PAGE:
1. Depends on personal tastes. For example, if someone likes windsurfing, they might recommend northern Brazil. But if you’re not into wind-dependent sports, you may not enjoy getting sandblasted by 30-knot winds everyday while you try to get a tan. If someone asks for a hotel recommendation, it’s helpful to know if it’s for a honeymoon or a place for their parents to crash for a night. So much of a good tip depends on knowing that person’s preferences and understanding what they hope to get out of that particular trip. Generic tips on social media — or any other media — are just that… generic. (This may explain why there is an inundation of new apps and sites that help visitors tune experiences by taste. Still, this doesn’t solve the following issue.)
2. Many places get ruined by travel tips. Picture your favorite local cafe or bakery — a place you visit regularly. Now picture three tour buses parked in front, a queue out the door and a menu that has international airport-like prices. Few truly authentic places can handle mass-media tips and retain the quality that made them charming enough to write about in the first place. (Wait, you say, one tip isn’t going to put make it that popular. Depends where that tip is… and it’s seldom just one tip. The travel media likes to feed on its own content.) I’m always wary of public recommendations for this reason. Sometimes they’re good; sometimes you arrive four months too late. But you need to consider if the place can even handle a dose of mass tourism before you start promoting them.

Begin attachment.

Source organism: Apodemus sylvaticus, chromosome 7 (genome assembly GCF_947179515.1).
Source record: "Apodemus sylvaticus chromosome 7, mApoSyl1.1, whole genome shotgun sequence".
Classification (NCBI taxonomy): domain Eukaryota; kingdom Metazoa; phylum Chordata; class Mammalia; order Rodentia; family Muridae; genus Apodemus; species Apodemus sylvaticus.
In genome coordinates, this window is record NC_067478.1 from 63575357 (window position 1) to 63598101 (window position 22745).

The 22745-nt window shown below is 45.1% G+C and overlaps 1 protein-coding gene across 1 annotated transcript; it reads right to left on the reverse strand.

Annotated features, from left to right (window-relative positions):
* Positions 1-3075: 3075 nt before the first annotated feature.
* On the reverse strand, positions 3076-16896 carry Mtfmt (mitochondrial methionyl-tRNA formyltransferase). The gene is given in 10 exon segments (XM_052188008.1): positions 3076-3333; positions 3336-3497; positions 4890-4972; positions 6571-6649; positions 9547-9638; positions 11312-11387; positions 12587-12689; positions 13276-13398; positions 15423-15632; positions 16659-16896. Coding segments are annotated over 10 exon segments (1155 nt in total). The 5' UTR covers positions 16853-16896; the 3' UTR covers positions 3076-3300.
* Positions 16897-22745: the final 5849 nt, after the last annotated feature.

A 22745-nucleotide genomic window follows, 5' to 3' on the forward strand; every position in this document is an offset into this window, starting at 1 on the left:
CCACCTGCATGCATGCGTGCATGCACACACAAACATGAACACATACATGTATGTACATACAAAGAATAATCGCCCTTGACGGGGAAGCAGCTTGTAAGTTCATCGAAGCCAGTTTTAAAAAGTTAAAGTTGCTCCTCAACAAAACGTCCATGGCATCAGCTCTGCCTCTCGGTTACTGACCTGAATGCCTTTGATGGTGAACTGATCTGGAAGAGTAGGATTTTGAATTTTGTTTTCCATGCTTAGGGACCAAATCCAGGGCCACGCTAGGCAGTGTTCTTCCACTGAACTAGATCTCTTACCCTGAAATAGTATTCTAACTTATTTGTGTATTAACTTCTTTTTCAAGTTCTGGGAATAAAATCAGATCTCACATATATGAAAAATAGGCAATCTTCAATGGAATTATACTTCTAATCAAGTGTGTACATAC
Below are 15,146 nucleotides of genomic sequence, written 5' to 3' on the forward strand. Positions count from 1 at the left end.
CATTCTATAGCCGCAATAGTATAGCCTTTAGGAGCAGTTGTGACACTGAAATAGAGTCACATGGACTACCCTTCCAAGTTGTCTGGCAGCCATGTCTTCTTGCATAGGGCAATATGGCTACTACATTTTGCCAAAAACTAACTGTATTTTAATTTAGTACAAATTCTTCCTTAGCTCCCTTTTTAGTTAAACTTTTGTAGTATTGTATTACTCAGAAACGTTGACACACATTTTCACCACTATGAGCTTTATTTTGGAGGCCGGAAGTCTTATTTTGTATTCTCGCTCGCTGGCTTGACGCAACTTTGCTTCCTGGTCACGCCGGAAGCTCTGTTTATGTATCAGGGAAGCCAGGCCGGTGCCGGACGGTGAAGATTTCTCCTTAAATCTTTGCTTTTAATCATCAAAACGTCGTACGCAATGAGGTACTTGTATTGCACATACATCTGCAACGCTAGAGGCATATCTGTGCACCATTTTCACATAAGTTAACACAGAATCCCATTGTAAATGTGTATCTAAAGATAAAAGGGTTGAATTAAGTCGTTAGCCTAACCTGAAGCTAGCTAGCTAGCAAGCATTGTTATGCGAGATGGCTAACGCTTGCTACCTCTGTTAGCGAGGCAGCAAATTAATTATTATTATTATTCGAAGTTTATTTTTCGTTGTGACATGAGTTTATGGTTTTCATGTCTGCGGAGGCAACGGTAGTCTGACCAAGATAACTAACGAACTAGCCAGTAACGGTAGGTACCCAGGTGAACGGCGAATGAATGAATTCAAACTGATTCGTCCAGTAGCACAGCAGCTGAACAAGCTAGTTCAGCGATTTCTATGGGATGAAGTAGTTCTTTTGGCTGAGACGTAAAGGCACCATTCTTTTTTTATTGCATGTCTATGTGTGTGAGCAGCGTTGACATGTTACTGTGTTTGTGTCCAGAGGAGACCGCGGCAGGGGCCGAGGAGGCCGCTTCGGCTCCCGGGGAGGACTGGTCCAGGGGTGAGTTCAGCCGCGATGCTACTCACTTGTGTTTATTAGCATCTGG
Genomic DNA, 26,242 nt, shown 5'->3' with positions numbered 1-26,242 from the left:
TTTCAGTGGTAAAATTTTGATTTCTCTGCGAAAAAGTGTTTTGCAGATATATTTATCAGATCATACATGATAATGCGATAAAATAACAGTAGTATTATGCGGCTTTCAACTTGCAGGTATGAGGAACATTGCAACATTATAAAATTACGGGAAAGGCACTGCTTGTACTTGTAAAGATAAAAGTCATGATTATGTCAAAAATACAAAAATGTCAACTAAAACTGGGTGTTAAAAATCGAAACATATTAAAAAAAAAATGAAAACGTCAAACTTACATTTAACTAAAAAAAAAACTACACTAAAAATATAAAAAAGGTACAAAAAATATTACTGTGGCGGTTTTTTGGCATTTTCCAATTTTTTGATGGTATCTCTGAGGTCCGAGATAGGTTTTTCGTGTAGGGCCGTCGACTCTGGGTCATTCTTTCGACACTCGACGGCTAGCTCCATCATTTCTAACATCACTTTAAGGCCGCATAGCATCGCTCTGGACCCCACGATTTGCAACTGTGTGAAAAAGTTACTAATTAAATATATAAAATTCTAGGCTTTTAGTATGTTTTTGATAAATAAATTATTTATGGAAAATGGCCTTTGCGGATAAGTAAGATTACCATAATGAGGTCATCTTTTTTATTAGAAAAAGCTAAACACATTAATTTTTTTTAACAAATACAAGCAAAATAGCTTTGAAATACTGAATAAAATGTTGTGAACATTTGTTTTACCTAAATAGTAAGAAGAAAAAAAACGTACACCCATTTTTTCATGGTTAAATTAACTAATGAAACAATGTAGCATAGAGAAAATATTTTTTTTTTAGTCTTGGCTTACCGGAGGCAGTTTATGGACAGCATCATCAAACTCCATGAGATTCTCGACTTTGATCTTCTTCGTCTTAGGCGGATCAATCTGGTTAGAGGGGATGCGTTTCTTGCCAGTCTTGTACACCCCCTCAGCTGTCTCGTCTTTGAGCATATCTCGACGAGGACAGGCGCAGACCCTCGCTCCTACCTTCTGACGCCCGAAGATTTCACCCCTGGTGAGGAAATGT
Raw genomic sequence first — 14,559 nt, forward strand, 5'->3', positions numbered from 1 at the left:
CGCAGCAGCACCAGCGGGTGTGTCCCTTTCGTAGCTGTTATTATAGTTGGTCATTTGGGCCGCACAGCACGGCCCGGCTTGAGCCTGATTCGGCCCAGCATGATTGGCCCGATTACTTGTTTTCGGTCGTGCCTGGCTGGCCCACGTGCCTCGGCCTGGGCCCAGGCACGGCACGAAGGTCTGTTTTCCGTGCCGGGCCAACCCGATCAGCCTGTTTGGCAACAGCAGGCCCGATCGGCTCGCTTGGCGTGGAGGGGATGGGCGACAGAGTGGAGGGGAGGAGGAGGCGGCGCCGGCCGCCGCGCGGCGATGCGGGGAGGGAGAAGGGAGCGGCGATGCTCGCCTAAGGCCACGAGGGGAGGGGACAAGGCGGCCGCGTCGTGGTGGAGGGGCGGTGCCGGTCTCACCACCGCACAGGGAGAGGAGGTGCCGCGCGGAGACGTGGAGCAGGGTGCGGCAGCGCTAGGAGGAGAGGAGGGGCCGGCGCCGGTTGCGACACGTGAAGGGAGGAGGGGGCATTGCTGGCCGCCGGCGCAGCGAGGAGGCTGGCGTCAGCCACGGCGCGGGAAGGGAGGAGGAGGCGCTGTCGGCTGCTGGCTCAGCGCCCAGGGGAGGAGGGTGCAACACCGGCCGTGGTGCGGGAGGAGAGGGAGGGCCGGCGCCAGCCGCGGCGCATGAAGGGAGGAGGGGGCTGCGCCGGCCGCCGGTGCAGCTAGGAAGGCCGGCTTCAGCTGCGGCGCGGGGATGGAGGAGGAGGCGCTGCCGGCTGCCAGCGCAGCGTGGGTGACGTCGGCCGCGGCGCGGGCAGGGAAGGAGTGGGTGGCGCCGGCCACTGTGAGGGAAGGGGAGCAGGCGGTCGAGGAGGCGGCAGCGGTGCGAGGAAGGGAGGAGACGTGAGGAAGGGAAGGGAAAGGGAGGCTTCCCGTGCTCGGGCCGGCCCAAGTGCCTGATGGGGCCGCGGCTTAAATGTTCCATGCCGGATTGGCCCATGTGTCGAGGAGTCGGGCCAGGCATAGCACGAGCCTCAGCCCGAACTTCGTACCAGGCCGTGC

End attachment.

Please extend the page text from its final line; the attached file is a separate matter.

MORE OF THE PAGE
3. From a marketing perspective, a lot of destinations put great emphasis on tourist information or answering social media requests for info. Here’s the thing: they’re still visiting your destination… they’ll find someplace to eat and stay and they’ll likely have a fine time and you’re sure to get their money. Plus, most people look to guidebooks, TripAdivisor, Yelp, Google, newspaper travel sections, online magazines, friends and other sources for tips. Your money and effort is better spent 1) getting people to visit in the first place (i.e. using those activities to elevate your destination on key searches) 2) making sure the quality of the product is high enough that your visitors will promote it for you and want to come back.